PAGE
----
|WikiProject Biography||(Rated Start-class)|
|WikiProject Antarctica||(Rated Start-class, Mid-importance)|
/Archive 1- 2007-2010 discussions
Can we really class Oates as an explorer? The route that Scotts party took to the pole was different to Amundsens, so I guess technically they were treading untrodden land. However, Oates had no prior experience of ANY kind of expedition to discover new lands. Oates was a cavalry officer (And a fine one at that) who was taken for his funding and his expertise with horses, but an explorer? A little far-fetched I think.
I've kept the 'Explorer' description but for the vast majority of this mans adult life, he was a cavalry officer, and should be referred to as such, so I've added the fact in the opening paragraph, after his name.
This part of the article needed clearing up. I'm quite surprised that his last words were included in here as fact when they are anything but. I have added a whole new section for this and mentioned the fact that his last words are only alleged by Scott, in his diary.
They were not mentioned at all by Wilson in his diary, or in Wilson's letters to Oates' mother which Oates asked him to write, and are as such unverifiable. One would think that a sons last words would be among the first things a Mother would want to hear of, after learning of his passing. Especially given the gravitas of them in such a situation. Profound, to say the least. Given the fact that Wilson, unlike Scott, had no agenda (Who was pre-disposed to dramatising failure and over-emphasising self-sacrifice) he is a far more reliable source.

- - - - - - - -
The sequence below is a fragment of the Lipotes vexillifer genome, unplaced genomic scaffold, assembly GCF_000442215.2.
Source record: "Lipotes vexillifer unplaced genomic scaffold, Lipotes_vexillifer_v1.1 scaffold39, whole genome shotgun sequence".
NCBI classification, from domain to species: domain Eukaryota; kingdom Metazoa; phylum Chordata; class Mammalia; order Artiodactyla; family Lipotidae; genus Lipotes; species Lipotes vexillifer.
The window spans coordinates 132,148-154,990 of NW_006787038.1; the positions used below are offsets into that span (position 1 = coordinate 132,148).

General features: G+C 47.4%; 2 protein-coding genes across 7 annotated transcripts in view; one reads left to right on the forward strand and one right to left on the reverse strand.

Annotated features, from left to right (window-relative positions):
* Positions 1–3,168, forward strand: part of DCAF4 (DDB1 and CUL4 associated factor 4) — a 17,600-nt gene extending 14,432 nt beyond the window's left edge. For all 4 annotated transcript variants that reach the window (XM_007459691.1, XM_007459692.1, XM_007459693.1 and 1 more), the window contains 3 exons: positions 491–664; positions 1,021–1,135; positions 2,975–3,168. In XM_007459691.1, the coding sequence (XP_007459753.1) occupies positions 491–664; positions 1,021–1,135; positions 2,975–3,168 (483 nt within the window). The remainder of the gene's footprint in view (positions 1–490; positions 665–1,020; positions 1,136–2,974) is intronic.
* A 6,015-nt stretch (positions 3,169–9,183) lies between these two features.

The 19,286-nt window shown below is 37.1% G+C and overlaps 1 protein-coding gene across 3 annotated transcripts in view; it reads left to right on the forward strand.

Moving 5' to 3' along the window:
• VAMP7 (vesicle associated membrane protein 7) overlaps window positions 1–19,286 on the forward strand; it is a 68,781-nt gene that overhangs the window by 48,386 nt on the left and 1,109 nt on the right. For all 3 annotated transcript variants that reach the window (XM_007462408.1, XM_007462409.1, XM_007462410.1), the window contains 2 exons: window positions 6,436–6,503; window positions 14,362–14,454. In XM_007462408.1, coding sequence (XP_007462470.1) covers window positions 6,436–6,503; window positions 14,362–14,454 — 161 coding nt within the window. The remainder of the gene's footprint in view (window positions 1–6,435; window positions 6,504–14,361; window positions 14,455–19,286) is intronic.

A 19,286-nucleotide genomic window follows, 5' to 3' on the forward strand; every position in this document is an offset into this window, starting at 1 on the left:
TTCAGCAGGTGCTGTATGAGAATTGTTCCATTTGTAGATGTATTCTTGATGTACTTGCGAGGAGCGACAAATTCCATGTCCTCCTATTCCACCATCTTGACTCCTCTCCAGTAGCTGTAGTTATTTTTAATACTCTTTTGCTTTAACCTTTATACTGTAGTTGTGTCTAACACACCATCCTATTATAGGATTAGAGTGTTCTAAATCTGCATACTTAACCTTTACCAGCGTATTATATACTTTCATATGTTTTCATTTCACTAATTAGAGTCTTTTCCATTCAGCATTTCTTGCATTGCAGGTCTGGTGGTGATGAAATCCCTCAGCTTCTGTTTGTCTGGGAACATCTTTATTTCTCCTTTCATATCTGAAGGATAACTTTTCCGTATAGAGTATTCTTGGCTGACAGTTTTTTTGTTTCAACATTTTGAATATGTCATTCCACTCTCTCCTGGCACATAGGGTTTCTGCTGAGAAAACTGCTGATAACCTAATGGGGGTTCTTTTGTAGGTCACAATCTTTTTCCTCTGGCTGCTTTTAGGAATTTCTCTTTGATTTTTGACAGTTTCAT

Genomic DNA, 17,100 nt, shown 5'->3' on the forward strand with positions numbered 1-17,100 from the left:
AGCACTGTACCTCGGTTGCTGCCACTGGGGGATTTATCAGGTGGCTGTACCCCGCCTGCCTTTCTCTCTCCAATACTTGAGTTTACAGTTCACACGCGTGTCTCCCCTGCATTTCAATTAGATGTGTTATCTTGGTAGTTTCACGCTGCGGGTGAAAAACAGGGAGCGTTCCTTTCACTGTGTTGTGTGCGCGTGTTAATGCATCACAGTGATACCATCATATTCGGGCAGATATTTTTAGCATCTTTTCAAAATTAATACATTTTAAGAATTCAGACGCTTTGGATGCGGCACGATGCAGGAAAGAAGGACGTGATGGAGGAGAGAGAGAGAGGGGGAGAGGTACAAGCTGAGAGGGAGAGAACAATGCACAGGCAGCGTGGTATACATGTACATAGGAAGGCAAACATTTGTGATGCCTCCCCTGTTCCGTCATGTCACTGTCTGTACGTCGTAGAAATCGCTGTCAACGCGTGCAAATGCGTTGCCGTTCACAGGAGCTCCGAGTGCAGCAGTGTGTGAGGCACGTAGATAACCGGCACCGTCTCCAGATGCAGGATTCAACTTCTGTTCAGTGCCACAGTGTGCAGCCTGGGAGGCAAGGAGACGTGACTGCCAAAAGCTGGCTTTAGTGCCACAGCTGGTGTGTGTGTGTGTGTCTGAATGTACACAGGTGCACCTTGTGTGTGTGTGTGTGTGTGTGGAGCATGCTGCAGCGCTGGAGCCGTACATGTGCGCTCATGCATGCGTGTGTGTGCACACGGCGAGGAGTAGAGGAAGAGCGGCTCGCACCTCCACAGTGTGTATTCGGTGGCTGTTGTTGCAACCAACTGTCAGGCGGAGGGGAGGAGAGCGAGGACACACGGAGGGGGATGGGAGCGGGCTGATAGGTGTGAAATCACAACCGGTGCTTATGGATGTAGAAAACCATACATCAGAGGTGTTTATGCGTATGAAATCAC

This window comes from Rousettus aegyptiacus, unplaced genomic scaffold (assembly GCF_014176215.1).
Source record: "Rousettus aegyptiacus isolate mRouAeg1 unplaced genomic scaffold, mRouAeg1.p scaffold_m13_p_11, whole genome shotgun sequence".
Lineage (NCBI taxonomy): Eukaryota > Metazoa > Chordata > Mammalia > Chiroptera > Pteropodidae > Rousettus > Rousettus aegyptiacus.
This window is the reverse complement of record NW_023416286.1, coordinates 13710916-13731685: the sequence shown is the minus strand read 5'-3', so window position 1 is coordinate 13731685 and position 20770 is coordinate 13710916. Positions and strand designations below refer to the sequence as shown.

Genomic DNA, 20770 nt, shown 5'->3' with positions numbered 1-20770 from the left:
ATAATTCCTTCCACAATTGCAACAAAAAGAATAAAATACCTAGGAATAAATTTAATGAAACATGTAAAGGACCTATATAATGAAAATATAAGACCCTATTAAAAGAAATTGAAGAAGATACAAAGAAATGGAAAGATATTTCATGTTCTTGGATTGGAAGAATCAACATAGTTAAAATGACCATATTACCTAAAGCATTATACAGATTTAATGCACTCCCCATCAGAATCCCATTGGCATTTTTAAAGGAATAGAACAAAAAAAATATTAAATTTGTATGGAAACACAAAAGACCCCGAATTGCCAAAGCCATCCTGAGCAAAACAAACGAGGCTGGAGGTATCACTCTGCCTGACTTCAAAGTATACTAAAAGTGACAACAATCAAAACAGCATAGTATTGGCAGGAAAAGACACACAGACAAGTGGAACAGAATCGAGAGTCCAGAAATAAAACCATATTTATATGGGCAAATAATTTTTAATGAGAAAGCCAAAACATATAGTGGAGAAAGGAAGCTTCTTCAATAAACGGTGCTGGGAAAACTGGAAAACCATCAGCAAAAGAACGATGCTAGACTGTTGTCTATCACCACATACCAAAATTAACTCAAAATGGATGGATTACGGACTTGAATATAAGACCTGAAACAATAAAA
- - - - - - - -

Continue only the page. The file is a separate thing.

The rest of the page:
Whilst nobody will ever know what was said and what wasn't said on the fateful morning, his last words are still in dispute. I've cited an early work that first shed light on this (Huntfords 'The Last Place On Earth'), there have been many indications of it since if someone has the time to source them too. For now though, I feel it should be enough.
Only Captain Scott mentions Oates' last words. But only two people wrote about Oates' death, Scott and Wilson. The fact that Wilson did not mention his last words does not mean that Scott was wrong. Obviously Oates did say something. I do not agree that Scott's record of Oates' words is either unverified or contested.22.214.171.124 (talk) 20:10, 24 August 2014 (UTC)
- Of course it's contested, by virtue of the fact that Wilson does not mention them at all. If Wilson had known that Scott was to fabricate someones last words then he could have contested them, but only Scott was privy to his diary. Do you not think the last words of a son would be re-iterated to his Mother by his loyal expedition companion who was entrusted to write of his demise? Or at the very least recorded in that persons (Wilson's) diary? The way Scott tells it suggests that it was a momentous moment. At the very least Wilson would have relayed this to Oates' Mother.
- Scott's record of Oates *supposed* last words is verified, in his diary, but this does not mean to say that they happened.
- --Gareththejack (talk) 13:05, 24 March 2015 (UTC)
some omitted facts
It's not true that the only account of Oates's death comes from Scott. Wilson also kept a diary. It does not mention the famous quote, "I am just going outside and may be some time".
Oates's body was never found, but his sleeping bag and theolodite was. This location was the basis of the monument to him.
Let Me See If I've Got This Straight
The only evidence for Oates' affair with an eleven year old girl is a family tradition without corroborating evidence? Am I the only one to see that as problematic?????
- Please always sign your posts on talk pages, by adding 4 tildes (~) at the end. This identifies the user (IP address if unregistered), the date, and the time. Otherwise, all we have is is disembodied and anonymous words that might have been there since 2003 for all anyone knows. Thanks. -- Jack of Oz [Talk] 09:43, 14 March 2013 (UTC)
- Actually, we have the history, which shows the above comment was made over three edits:
- —sroc (talk) 05:48, 7 July 2013 (UTC)